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Church-based approaches to HIV prevention

A key challenge for the church today is to find a biblical response to the HIV pandemic that embodies grace, mercy and empathy

2006 Available in English, French, Portuguese and Spanish

Photo: Marcus Perkins

From: Sexual health – Footsteps 69

Opening up the conversation about sexual issues

There are now over 40 million people living with HIV worldwide. In 2005, another 4.1 million people became infected and 2.8 million died of AIDS-related illnesses.

A key challenge for the church today is to find a biblical response to the pandemic that is truly relevant and effective in the face of the realities of our world. The church should be leading the way. Reflecting on the Bible themes of grace, empathy and humility can challenge stigma. Speaking out against injustice can begin to change harmful attitudes. Tearfund facilitated a workshop for its partners and other Christian groups in Nigeria this year to discuss broadening their approaches to HIV prevention.

Condom use

At the workshop we discussed risk reduction approaches, including the appropriate use of condoms in HIV prevention work. Many in the churches believe that condoms encourage promiscuity. They are happy to talk about abstinence and fidelity, but are not willing to give accurate or full information about condoms.

Christians are called to love and serve people, not to judge them. Is it possible to love a person by withholding information that could save their life? The workshop participants agreed that to save lives it is necessary to reduce, wherever possible, people’s immediate risk of infection. Condoms can prevent the transmission of HIV and other sexually transmitted infections. An appropriate context for providing information about condoms is that of pastoral counselling and care, including marriage preparation and youth work. This context of trust and relationship gives people the opportunity to discuss any concerns.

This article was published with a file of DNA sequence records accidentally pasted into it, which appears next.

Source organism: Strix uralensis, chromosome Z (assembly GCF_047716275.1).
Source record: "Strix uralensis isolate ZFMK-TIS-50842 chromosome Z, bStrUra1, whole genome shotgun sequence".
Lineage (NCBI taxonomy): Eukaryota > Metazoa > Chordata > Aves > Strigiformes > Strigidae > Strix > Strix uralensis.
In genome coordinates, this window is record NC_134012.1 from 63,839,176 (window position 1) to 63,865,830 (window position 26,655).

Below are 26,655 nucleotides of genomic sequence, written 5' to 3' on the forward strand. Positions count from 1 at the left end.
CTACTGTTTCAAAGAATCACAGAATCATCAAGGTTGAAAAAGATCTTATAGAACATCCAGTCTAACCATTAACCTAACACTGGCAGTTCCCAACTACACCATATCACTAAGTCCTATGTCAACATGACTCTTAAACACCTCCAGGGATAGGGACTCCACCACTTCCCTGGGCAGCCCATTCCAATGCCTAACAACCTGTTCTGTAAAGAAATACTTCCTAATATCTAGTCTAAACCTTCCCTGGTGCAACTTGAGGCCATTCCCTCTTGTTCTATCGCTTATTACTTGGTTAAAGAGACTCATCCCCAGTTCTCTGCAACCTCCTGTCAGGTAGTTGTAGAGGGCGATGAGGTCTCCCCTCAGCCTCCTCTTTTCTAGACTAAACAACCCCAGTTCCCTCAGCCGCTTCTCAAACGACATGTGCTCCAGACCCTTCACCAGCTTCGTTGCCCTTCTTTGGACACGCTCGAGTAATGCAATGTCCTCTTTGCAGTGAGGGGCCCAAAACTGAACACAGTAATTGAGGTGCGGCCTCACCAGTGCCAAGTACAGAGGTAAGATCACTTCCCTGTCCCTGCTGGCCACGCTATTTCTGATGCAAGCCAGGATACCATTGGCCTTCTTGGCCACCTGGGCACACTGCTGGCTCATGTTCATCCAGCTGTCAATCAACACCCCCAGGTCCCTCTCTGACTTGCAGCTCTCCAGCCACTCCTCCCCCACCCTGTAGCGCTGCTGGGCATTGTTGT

Broader approaches

For many in the church, this issue of condom use is a major point of disagreement and can become the focus of discussion. However, it should be seen as just one part of a more complete and effective approach to HIV prevention. Education and advocacy work is also needed to address the wider social issues that make people vulnerable to HIV. This includes:

  • Advocating for better access to antiretroviral drugs and encouraging voluntary counselling and testing.
  • Addressing stigma. Christians could lead the way in breaking down barriers of fear, shame and misunderstanding, by recognising that HIV is not a judgment of God on sinners. It is a virus that can affect anyone.
  • Challenging the way women are viewed and treated. Gender inequalities and cultural practices like female genital mutilation increase the vulnerability of women to HIV.

The church needs to look beyond its current responses to HIV, which are not adequate.

Rev Dr David Evans is an independent consultant on HIV and former Tearfund HIV and AIDS Advisor.

Email: [email protected]

Valuing life

Tearfund promotes abstinence before marriage and faithfulness within marriage as the ideal for sexual relationships. The reality is that we are working in a world where poverty is widespread, human rights are often ignored, and abuse is common. It is therefore not enough to talk only about abstinence and faithfulness. Someone may be raped. Their partner may be unfaithful. Poverty means that some people have no means of survival except through sex work. Gender inequalities mean that many women have little control over sexual decisions. 

The extent of the pandemic forces us to engage with more complete and wide-ranging approaches to preventing the spread of HIV. Such approaches include condom use, preventing mother-to-child transmission, provision of antiretroviral drugs, voluntary counselling and testing services and provision of clean needles and syringes.

We need to save lives and show God’s love and care for all people in an unjust and broken world. 

Gender inequalities make it hard for women to ensure their sexual health. Photo: Geoff Crawford

Gender inequalities make it hard for women to ensure their sexual health. Photo: Geoff Crawford

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